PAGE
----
[October 13, 2006]

I was able to jet out of work today way early because yesterday I was in NYC and had to wake up at dark-o-thirty, for a 16 hour day of mostly commuting. Anyways, the first thing I did was countersink all 120 tank attachment holes. This process went way smoother than I thought. My process was to do the initial countersinking with the air pressure at 40-50psi, then go back one last time to all of the holes with the drill at 90 psi. Results were pretty good. I didn't get any chatter marks, but it wasn't perfectly smooth either. There were some small rings around the countersunk hole.

Next I installed the inspection cover nutplates and countersunk them with a #40 bit. This was super easy, but I did catch two instances where the countersink bit wandered a little and I had 2 holes that had some chatter for it. I didn't want to clean up these chattered holes because they were the perfect depth. They aren't structural, so it doesn't matter.

One thing to be sure you do here is countersink for a #6 hole. The inspection plates use #8 screws, EXCEPT on the side of the wing spar, due to if they did use s #8 here, then the countersunk hole would be off the side of the spar.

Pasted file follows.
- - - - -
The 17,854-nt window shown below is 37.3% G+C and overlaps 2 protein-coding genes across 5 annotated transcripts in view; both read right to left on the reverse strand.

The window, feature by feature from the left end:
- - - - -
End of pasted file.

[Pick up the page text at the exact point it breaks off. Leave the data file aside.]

Next I installed the two nutplates on each web of the spar. a 3" yoke just barely was able to reach them. I think I am done with nutplates on the spar FINALLY. Let me just tell you that it took forever to get through all of the nutplates and countersinking on these spars, and you really don't have all that much to show for it. 74 nutplates, 148 rivets and 220 countersunk holes PER SPAR. I am super glad to be done with this.

Next I started to fabricate the tie down bracket stand off's by drilling 1" holes in some AL stock. I had a 1" metal hole saw that I used. The first hole turned out to be 1/32" off center. At first I was mad because I don't know how it wandered, but after I sat down and had a beer, I realized it didn't matter because all it does is provides a standoff. Its not like it is being yanked in compression or stretched. Plus, it sits behild the tie down bracket tucked in the wing. I need to remember that I am just building an airplane and get over this small crap, and worry about when I really mess up.

Mounting the nutplates for the inspection panels.

I ran the scotchbrite wheel over the edges of the inspection panels. Then I drilled the #6 screw holes along the straight edge, and dimpled.

A quick reminder to let me know down the road that not all of the holes are #6's.

Testing the countersinks I made. Just a little more needed.

#6 dimple Countersinks on the spar.

Finally, the last two nutplates on the spars. Unless you've done this before, you have no idea how good this feels to get through the all of this countersinking/nutplate BS.



Last Modified: September 4, 2017